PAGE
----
As they gear up for a costly 2016 presidential race, at least four potential Republican candidates have been invited to California this weekend to rub elbows with conservative donors at a summit hosted by billionaire industrialists Charles and David Koch, the New York Times reports.
Sens. Marco Rubio, R-Florida, Ted Cruz, R-Texas, and Rand Paul, R-Kentucky, are expected to attend the gathering, which will be held at a resort in Palm Springs. Wisconsin Gov. Scott Walker and former Florida Gov. Jeb Bush were also invited, but Bush declined to attend, citing a scheduling conflict.
In recent years, the Koch brothers, who lead Koch Industries, the second largest privately held company in America, have steadily built one of the nation's most powerful conservative influence networks, setting up advocacy groups like Americans for Prosperity (AFP) to push a free-market, low-regulation message.
The brothers and their affiliated groups have poured hundreds of millions of dollars into the past few election cycles, largely on behalf of conservative causes and candidates. Democrats have sought to make conservative bogeymen out of the Kochs, portraying them as rapacious industrial barons hoping to buy elections and game the system for personal gain.
Republicans, though, have been grateful for the additional firepower on their side. And as 2016 approaches, this weekend's summit gives potential Republican candidates a valuable opportunity to impress some of the GOP's most profligate donors.
"The invitation to the seminar is a big deal," Phil Cox, the former number two at AFP, told the Times. "It's important entree to those donors and potential donors, and having Charles or David or other leaders in the network say good things about any particularly candidate at one of these seminars is a big deal."
Each of the candidates attending - and several who aren't - have a unique pitch to offer to the Koch Brothers, whose brand of conservatism leans strongly toward fiscal issues, emphasizing laissez-faire capitalism and downplaying social issues and foreign interventionism.
Paul shares an ideological kinship with Charles Koch, several Republicans with ties to the brothers told the Times. He's embraced small-government fiscal policies while emphasizing causes like criminal justice reform and fewer foreign entanglements that resonate with Koch's libertarian leanings.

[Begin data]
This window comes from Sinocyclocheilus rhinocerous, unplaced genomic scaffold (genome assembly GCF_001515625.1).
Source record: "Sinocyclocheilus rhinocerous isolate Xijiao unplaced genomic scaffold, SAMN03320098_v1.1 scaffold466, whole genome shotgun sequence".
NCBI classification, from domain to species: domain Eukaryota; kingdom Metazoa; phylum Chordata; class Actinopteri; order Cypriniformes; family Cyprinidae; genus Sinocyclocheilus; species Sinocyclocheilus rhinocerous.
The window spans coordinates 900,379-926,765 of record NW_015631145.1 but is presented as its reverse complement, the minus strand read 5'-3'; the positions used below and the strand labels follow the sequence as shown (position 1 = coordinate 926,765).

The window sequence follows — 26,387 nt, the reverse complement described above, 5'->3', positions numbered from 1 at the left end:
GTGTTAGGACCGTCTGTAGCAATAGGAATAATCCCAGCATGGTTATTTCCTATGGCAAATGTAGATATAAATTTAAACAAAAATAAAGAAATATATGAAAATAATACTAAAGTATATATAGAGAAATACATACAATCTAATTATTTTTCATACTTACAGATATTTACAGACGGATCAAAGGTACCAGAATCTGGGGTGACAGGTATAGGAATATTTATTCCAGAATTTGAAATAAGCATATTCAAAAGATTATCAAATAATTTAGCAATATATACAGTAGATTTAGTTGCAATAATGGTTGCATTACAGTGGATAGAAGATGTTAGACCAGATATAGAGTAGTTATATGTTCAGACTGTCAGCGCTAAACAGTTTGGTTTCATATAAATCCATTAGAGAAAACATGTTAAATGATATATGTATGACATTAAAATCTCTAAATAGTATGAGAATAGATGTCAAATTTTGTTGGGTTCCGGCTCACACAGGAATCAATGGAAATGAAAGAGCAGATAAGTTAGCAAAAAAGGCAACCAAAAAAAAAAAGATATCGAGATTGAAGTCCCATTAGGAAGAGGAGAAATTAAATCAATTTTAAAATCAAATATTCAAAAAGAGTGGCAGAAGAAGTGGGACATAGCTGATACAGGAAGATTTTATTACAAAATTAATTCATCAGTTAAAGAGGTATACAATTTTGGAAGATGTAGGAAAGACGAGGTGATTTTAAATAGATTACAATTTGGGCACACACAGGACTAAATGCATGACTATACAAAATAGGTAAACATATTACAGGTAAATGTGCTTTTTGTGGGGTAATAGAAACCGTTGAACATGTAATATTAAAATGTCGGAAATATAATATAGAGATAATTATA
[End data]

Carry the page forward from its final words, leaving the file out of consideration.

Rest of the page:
Walker's fights with public employee unions in his state, which generated an unsuccessful effort to recall him from office in 2012, have endeared him to grassroots conservatives and caught the attention of donors in the Kochs' orbit.
Rubio, too, has earned some attention, speaking at several Koch-affiliated events in the past several years.
Of course, the men at this weekend's summit won't be the only people attempting to curry the Kochs' favor over the next several years. Gov. Chris Christie, R-New Jersey, has strong ties to David Koch, the Times reports, and the two men consulted regularly during the 2014 election cycle, when Christie was the head of the Republican Governors Association.
And Indiana Gov. Mike Pence also has extensive ties to the Koch network. Many of his former staffers now work with Koch-affiliated groups, the Times Reports, and he's seen as a viable 2016 option - a Midwestern governor who could excite the base while satisfying the establishment.
One potential candidate who notably wasn't invited to this weekend's gathering was Mitt Romney, the 2012 Republican presidential nominee who recently signaled his interest in a repeat bid in 2016.
It's not clear how much influence the Koch brothers and their constellation of advocacy groups are prepared to exert on the Republican primary process. Some insiders expect them to stay out of specific races and concentrate their efforts on shaping the candidates' platforms through issue advocacy, the Times reports.
But it's also possible that one of the brothers or senior officials in their network could endorse a specific candidate or spend money attacking another.
Whoever ends up the beneficiary of their efforts, the Koch brothers are undoubtedly poised to be big players in the next presidential race. Tim Phillips, the president of AFP, said in a speech on Thursday that the group is preparing an "ambitious, steady effort" for the upcoming election cycle, the Times reports.
"We're going to be there throughout this year, and the next year in 2016 and beyond," he said.